In this paragraph I’m engaging in an aside, one sufficiently valued not to ghettoize it in a footnote (although, mind you, I love footnotes). There is a specific section of The Savage Detectives—concretely, of part 2, 1976–1996—that strikes me as genial. It is chapter 10, delivered by Norman Bolzman, sitting on a bench in Edith Wolfson Park in Tel Aviv, on the edge of Yad Eliyahu, October 1979. Looking for Claudia, a Mexican student in Israel who shares an apartment with Daniel and Norman, two other Mexican students, Ulises Lima knocks at their door. What transpires in the next few weeks is a complicated relationship in which Lima, in an alien land, depends economically, culturally, and linguistically on Claudia and her friends.
The episode showcases Bolaño’s extraordinary talent to delve into alienation in all its forms. I don’t know when exactly he visited Israel, but he must have. I have lived there on numerous occasions. The feeling is authentic. So is the depiction of Mexican Jews finding themselves in it without fully breaking the umbilical cord. I don’t know of any other contemporary Latin American novel offering a similar glimpse of life in the Middle East. This is one paragraph deep in the chapter:
Then there was the question of money. Claudia, Daniel, and I were in school and we each received a monthly allowance from our parents. In Daniel’s case this allowance was barely enough to live on. In Claudia’s case it was more generous. Mine fell somewhere in between. If we pooled our money, we could pay for the apartment, our classes, and our food, have enough for the movies or the theater or to buy books in Spanish at the Cervantes Bookstore, on Zamenhof. But having Ulises there upset everything, because after a week he had hardly any money left and all of a sudden we had another mouth to feed, as the sociologists say. Still, as far as I was concerned, it was no big deal. I was prepared to give up certain luxuries. Daniel didn’t care either, although he continued to live his life exactly as he had before. It was Claudia—who would’ve thought?—who chafed at the new situation. At first she tackled the problem coolly and practically. One night she told Ulises that he needed to look for work or ask to have money sent from Mexico. I remember that Ulises sat there looking at her with a lopsided smile and then said that he would look for work. The next night, during dinner, Claudia asked if he’d found work. Not yet, said Ulises. But did you go out and look? asked Claudia. Ulises was washing the dishes and he didn’t turn around when he said yes. He’d gone out and looked but had no luck. I was sitting at the head of the table and could see his face in profile, and it looked to me like he was smiling. Fuck, I thought, he’s smiling, smiling out of sheer happiness. As if Claudia was his wife, a nagging wife, a wife who worried about her husband finding work, and he liked that. That night I told Claudia to leave him alone, that he was already having a hard enough time without her getting on his case about work. Anyway, I said, what kind of job do you expect him to find in Tel Aviv? as a construction worker? a porter at a market? a dishwasher? What do you know, Claudia said to me. (267–68)
I say the feel is authentic because I know: I was Ulises Lima in Tel Aviv.
Back on track, in Bolaño’s Chilean books, say By Night in Chile (2000) and Distant Star, and in countless stories, he sounds Chilean through the cadence of the words. The same goes for his Argentine work, like “The Insufferable Gaucho.” In his Mexican titles, especially The Savage Detectives—to me, the best Mexican novel of the end of the twentieth century—he outdoes, and even supersedes, Elena Poniatowska and Carlos Monsiváis, not to mention Paz and Fuentes. And for readers who access him in Spanish, in 2666 Bolaño sounds a little Iberian and a lot pan–Latin American.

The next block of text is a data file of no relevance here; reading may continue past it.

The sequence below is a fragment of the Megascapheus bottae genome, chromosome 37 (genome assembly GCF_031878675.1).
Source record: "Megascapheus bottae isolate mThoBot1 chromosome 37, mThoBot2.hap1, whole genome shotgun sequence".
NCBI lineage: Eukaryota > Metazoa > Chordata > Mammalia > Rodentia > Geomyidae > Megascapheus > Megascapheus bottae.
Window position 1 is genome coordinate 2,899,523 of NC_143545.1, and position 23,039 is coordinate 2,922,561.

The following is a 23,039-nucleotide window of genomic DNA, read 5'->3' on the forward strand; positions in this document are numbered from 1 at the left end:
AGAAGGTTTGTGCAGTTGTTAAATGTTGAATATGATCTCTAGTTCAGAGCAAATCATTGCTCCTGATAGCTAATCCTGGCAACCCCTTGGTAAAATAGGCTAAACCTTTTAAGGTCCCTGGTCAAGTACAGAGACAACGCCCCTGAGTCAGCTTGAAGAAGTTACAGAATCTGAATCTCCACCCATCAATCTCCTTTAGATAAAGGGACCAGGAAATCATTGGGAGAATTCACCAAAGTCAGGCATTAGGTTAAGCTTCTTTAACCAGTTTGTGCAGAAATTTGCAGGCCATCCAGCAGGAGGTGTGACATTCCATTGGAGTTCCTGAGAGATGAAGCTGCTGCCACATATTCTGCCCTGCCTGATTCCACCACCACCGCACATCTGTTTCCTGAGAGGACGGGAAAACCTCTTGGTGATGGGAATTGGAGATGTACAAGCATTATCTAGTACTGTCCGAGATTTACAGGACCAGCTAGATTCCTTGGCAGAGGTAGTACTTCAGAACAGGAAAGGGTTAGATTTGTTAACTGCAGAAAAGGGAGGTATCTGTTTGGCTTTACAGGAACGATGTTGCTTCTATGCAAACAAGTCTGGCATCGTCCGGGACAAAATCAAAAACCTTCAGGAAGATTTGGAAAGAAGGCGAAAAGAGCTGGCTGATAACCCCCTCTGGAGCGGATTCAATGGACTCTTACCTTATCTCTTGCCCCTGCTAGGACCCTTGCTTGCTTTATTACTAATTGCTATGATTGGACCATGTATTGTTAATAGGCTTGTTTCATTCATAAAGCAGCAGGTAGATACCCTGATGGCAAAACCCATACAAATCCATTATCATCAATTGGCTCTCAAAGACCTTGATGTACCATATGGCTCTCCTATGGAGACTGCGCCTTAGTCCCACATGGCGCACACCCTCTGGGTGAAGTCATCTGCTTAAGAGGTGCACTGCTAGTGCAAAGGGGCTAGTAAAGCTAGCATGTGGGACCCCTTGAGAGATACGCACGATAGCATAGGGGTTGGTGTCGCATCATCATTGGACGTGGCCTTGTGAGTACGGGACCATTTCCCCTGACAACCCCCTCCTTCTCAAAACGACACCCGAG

In that sense he was, and here’s the rub, an entire literary tradition unto his own. As a voyager across the tradition, and through his irritability, he cannibalized his victims, spitting out their bones in the form of mimicry. That parody, that impersonation ruffled feathers and deflated egos to acknowledge its pomposity, forcing the Latin American literary tradition that thought of itself as vigorous to view itself as a corpse.
Through his irritability, Bolaño cannibalized his victims, spitting out their bones in the form of mimicry.
In “Caracas Address” (included in Between Parentheses), upon receiving the Rómulo Gallegos Prize, Bolaño avowed that the act of writing was an experience de profundis. “It’s possible to have many homelands,” he stated,
it occurs to me now, but only one passport, and that passport is obviously the quality of one’s writing. Which doesn’t mean writing well, because anyone can do that, but writing incredibly well, and not even that, because anyone can write incredibly well. So what is top-notch writing? The same thing it’s always been: the ability to peer into the darkness, to leap into the void, to know that literature is basically a dangerous undertaking. The ability to sprint along the edge of the precipice: to one side the bottomless abyss and to the other the faces you love, the smiling faces you love, and books and friends and food. And the ability to accept what you find, even though it may be heavier than the stones over the graves of all dead writers. Literature, as an Andalusian folk singer would put it, is danger.
It’s good to be crabby and offend when offense is what is needed. It’s good to speak with utter conviction—in fact, with the conviction of a criminal. In Playboy, he confessed that he would much rather have been a homicide detective than a writer. “That’s the one thing I’m absolutely sure of. A homicide cop, someone who returns alone at night to the scene of the crime and isn’t afraid of ghosts. Maybe then I really would have gone crazy, but when you’re a policeman, you solve that by shooting yourself in the mouth.”
And again, there is wisdom in being ill. In 2666, Bolaño states:
The diseased, anyway, are more interesting than the healthy. The words of the diseased, even those who can manage only a murmur, carry more weight than those of the healthy. Then, too, all healthy people will in the future know disease. That sense of time, ah, the diseased man’s sense of time, what treasure hidden in a desert cave. Then, too, the diseased truly bite, whereas the healthy pretend to bite but really only snap at the air. Then, too, then, too, then, too.
Fitting words from the grave in the age of Covid-19.